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    …one approach that I specifically avoided is defining any sort of vault on a grid.

    …procedurally generated vaults feel more organic and offer more potential for interesting surprises.

    This philosophy is an interesting departure from my favorite roguelike, Dungeon Crawl Stone Soup, which makes extensive uses of vaults (predefined rooms). This allows a certain beauty, recognizability, and consistency to parts of the game. For example:

    • The Ecumenical Temple, a zone in the early portion of the game where you can choose your god from an altar, has a number of pleasant, symmetrical, safe-feeling variations. (There are no monsters in the Ecumenical Temple.)
    • The bottom of the Lair (the first or second branch of the dungeon) has a few boss-room configurations that you can recognize and know if you’re prepared to enter, i.e. the Fire Dragon river, the Spriggan forest, the Dire Elephant vault, and a few more, each with different sorts of danger and tactical nuances.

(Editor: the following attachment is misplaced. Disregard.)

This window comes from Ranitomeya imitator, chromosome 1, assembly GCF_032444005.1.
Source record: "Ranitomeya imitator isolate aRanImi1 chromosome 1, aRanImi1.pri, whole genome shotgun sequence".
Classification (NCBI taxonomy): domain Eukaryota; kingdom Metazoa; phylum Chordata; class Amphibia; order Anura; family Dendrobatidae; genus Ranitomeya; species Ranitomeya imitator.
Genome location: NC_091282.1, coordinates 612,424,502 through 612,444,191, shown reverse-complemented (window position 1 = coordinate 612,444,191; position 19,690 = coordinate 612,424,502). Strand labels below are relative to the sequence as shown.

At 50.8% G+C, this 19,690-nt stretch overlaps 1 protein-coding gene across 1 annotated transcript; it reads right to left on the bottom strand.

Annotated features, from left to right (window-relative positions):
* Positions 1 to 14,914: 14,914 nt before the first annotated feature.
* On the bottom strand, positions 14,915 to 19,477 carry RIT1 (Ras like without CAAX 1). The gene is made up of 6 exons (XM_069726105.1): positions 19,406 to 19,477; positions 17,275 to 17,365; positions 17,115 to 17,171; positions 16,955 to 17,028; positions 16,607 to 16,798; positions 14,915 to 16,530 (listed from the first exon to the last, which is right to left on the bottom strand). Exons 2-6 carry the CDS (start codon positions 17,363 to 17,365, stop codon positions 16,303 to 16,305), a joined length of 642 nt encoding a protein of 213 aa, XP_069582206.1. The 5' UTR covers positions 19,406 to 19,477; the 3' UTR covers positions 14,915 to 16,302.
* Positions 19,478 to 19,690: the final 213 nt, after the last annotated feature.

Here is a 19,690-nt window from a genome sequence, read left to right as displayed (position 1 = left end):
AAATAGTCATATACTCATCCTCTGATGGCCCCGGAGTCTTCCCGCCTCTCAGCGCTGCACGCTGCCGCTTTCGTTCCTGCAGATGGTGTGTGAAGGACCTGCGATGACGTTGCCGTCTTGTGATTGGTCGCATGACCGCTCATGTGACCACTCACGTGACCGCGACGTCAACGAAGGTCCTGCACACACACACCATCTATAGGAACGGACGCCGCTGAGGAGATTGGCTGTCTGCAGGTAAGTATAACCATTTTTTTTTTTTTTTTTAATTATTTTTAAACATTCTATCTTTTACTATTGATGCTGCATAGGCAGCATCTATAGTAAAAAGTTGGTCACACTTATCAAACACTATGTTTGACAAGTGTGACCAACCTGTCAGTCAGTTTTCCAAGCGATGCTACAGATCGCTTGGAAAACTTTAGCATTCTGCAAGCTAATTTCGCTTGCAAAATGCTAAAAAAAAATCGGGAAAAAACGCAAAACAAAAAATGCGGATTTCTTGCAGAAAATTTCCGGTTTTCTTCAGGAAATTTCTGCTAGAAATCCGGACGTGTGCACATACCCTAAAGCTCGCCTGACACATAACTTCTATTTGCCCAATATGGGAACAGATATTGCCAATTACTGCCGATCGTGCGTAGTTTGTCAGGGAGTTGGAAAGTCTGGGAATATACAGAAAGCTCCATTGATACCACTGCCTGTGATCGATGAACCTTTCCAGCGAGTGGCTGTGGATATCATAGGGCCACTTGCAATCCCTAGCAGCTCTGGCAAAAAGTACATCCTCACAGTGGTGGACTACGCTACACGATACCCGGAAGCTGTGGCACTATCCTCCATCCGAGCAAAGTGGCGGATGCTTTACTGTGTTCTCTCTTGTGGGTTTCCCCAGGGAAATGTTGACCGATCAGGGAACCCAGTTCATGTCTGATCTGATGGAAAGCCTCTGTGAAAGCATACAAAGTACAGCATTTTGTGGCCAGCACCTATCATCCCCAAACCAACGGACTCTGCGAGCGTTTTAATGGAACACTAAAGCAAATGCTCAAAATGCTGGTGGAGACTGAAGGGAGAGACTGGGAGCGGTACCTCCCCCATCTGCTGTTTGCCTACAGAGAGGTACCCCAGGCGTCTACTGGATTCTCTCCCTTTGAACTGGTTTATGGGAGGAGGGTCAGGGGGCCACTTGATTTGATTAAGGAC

• You prepare the entire game for Zot:5, the deepest level of the game, in which the orb chamber is always the same shape – which requires immense, step-by-step patience to not attract too many extremely powerful monsters.

    If I ever get tired of DCSS (bound to happen eventually) I’d like to try Brogue and feel out the differences. I have a feeling my conclusion will be, “not the same but also good.”